Desperate Networks?

The broadcast television networks face a double whammy as advertising markets soften and audience erosion to cable and the internet continues. Big Three auto makers are among their biggest advertisers, and are not likely to be increasing their TV budgets. Showbiz bible Variety even headlines, "Needed: Network bailout?"

But with the economy in a tailspin -- and the Big Three auto manufacturers, some of TV's best advertisers, near ruin -- the biz may finally have to pull the emergency cord.

"This day was going to come," says one conglom bigwig. "I don't think the business can be sustained without real change at this juncture. ... We have a gun to all of our heads."

Already smarting from a writers strike-impacted season, the networks haven't had much more to celebrate this fall. Collectively, the Big Five (including the CW) are down 13% among adults 18-49 vs. last year.

The Fox broadcast network runs fewer hours of programming than the big three ABC, NBC, and CBS. Reducing broadcast hours, and possibly mimicking cable by repeating the same show in different time slots during the week might be one way to stay solvent by cost-cutting.

But like the other major liberal media support group, the daily newspaper industry, broadcast television networks face a grim future.

Hat tip: Susan L.
The broadcast television networks face a double whammy as advertising markets soften and audience erosion to cable and the internet continues. Big Three auto makers are among their biggest advertisers, and are not likely to be increasing their TV budgets. Showbiz bible Variety even headlines, "Needed: Network bailout?"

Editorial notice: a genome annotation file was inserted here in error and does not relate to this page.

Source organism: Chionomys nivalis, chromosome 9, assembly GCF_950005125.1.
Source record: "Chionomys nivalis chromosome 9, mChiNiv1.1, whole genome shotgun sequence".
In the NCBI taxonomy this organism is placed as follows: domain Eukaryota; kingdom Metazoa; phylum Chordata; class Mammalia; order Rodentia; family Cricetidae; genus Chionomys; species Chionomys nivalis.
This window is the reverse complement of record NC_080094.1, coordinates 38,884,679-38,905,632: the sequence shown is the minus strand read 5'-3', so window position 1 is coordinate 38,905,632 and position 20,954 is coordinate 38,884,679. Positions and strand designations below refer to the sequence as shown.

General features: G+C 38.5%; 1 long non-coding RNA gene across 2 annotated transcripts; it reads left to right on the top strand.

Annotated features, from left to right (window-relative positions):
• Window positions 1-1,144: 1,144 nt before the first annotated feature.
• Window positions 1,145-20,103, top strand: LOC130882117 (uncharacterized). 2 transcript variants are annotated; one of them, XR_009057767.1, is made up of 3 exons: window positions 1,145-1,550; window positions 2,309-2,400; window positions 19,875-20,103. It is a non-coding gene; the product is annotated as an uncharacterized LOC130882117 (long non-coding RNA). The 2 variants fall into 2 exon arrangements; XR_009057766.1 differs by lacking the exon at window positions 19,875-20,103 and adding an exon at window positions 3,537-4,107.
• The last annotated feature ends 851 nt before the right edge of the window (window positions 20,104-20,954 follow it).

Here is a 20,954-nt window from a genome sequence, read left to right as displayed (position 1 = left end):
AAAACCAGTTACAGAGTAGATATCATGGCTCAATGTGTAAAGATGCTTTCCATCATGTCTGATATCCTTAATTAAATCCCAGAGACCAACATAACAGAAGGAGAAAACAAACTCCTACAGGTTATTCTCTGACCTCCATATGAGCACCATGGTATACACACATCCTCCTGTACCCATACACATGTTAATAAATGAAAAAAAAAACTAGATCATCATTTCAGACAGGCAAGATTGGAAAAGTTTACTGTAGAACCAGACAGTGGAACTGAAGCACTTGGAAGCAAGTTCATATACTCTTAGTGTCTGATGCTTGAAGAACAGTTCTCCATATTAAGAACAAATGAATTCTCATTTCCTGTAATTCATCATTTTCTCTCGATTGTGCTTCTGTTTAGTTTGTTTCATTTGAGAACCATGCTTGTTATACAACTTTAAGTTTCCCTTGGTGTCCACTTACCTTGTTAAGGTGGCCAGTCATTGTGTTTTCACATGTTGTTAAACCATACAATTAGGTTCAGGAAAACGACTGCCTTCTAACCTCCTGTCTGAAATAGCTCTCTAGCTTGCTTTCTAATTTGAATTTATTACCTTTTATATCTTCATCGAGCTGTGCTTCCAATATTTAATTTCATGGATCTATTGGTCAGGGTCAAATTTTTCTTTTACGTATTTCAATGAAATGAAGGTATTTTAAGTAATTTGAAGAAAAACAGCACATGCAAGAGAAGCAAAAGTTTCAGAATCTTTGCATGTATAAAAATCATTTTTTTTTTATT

But with the economy in a tailspin -- and the Big Three auto manufacturers, some of TV's best advertisers, near ruin -- the biz may finally have to pull the emergency cord.

"This day was going to come," says one conglom bigwig. "I don't think the business can be sustained without real change at this juncture. ... We have a gun to all of our heads."

Already smarting from a writers strike-impacted season, the networks haven't had much more to celebrate this fall. Collectively, the Big Five (including the CW) are down 13% among adults 18-49 vs. last year.

The Fox broadcast network runs fewer hours of programming than the big three ABC, NBC, and CBS. Reducing broadcast hours, and possibly mimicking cable by repeating the same show in different time slots during the week might be one way to stay solvent by cost-cutting.

But like the other major liberal media support group, the daily newspaper industry, broadcast television networks face a grim future.

Hat tip: Susan L.